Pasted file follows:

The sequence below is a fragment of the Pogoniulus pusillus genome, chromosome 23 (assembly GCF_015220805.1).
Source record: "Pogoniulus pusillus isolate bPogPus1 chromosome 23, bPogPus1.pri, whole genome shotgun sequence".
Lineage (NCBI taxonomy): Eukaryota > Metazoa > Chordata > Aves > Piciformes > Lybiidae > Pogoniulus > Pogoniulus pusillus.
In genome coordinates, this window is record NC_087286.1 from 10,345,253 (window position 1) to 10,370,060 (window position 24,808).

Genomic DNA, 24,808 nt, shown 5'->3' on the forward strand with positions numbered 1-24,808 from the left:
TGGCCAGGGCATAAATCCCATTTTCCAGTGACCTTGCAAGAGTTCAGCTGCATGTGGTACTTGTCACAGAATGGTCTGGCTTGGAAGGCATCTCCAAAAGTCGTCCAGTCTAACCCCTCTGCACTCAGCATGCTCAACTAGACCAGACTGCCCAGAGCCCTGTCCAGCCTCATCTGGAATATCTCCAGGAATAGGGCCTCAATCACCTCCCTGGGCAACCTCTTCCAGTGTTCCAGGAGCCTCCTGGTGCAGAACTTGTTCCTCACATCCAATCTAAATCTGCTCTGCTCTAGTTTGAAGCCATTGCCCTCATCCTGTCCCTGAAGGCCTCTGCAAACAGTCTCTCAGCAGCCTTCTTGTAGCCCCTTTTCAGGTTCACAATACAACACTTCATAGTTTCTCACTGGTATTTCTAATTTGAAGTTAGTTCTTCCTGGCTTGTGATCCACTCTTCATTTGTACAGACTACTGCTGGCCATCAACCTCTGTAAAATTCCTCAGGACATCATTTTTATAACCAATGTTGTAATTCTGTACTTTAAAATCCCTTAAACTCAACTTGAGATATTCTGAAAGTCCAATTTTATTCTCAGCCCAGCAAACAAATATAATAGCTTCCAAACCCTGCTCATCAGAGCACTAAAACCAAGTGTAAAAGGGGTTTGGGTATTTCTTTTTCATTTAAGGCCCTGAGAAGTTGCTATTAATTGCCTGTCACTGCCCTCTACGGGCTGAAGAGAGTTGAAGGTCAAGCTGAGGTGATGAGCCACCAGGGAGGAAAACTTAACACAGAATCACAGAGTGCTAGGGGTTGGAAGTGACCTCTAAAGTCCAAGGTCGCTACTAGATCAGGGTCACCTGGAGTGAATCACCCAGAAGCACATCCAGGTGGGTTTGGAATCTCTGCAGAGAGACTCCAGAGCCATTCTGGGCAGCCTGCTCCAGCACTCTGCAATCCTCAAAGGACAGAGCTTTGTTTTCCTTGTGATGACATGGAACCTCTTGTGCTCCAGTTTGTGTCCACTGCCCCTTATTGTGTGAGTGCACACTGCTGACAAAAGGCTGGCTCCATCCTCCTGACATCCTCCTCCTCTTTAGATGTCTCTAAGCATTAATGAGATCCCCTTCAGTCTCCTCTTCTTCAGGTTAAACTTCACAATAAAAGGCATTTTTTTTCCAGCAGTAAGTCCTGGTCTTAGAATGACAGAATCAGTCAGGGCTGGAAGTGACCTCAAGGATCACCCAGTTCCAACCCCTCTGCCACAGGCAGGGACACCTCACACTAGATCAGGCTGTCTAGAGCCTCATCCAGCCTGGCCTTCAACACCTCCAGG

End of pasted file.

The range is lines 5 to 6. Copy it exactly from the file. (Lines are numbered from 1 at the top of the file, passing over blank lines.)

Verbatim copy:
Genomic DNA, 24,808 nt, shown 5'->3' on the forward strand with positions numbered 1-24,808 from the left:
TGGCCAGGGCATAAATCCCATTTTCCAGTGACCTTGCAAGAGTTCAGCTGCATGTGGTACTTGTCACAGAATGGTCTGGCTTGGAAGGCATCTCCAAAAGTCGTCCAGTCTAACCCCTCTGCACTCAGCATGCTCAACTAGACCAGACTGCCCAGAGCCCTGTCCAGCCTCATCTGGAATATCTCCAGGAATAGGGCCTCAATCACCTCCCTGGGCAACCTCTTCCAGTGTTCCAGGAGCCTCCTGGTGCAGAACTTGTTCCTCACATCCAATCTAAATCTGCTCTGCTCTAGTTTGAAGCCATTGCCCTCATCCTGTCCCTGAAGGCCTCTGCAAACAGTCTCTCAGCAGCCTTCTTGTAGCCCCTTTTCAGGTTCACAATACAACACTTCATAGTTTCTCACTGGTATTTCTAATTTGAAGTTAGTTCTTCCTGGCTTGTGATCCACTCTTCATTTGTACAGACTACTGCTGGCCATCAACCTCTGTAAAATTCCTCAGGACATCATTTTTATAACCAATGTTGTAATTCTGTACTTTAAAATCCCTTAAACTCAACTTGAGATATTCTGAAAGTCCAATTTTATTCTCAGCCCAGCAAACAAATATAATAGCTTCCAAACCCTGCTCATCAGAGCACTAAAACCAAGTGTAAAAGGGGTTTGGGTATTTCTTTTTCATTTAAGGCCCTGAGAAGTTGCTATTAATTGCCTGTCACTGCCCTCTACGGGCTGAAGAGAGTTGAAGGTCAAGCTGAGGTGATGAGCCACCAGGGAGGAAAACTTAACACAGAATCACAGAGTGCTAGGGGTTGGAAGTGACCTCTAAAGTCCAAGGTCGCTACTAGATCAGGGTCACCTGGAGTGAATCACCCAGAAGCACATCCAGGTGGGTTTGGAATCTCTGCAGAGAGACTCCAGAGCCATTCTGGGCAGCCTGCTCCAGCACTCTGCAATCCTCAAAGGACAGAGCTTTGTTTTCCTTGTGATGACATGGAACCTCTTGTGCTCCAGTTTGTGTCCACTGCCCCTTATTGTGTGAGTGCACACTGCTGACAAAAGGCTGGCTCCATCCTCCTGACATCCTCCTCCTCTTTAGATGTCTCTAAGCATTAATGAGATCCCCTTCAGTCTCCTCTTCTTCAGGTTAAACTTCACAATAAAAGGCATTTTTTTTCCAGCAGTAAGTCCTGGTCTTAGAATGACAGAATCAGTCAGGGCTGGAAGTGACCTCAAGGATCACCCAGTTCCAACCCCTCTGCCACAGGCAGGGACACCTCACACTAGATCAGGCTGTCTAGAGCCTCATCCAGCCTGGCCTTCAACACCTCCAGG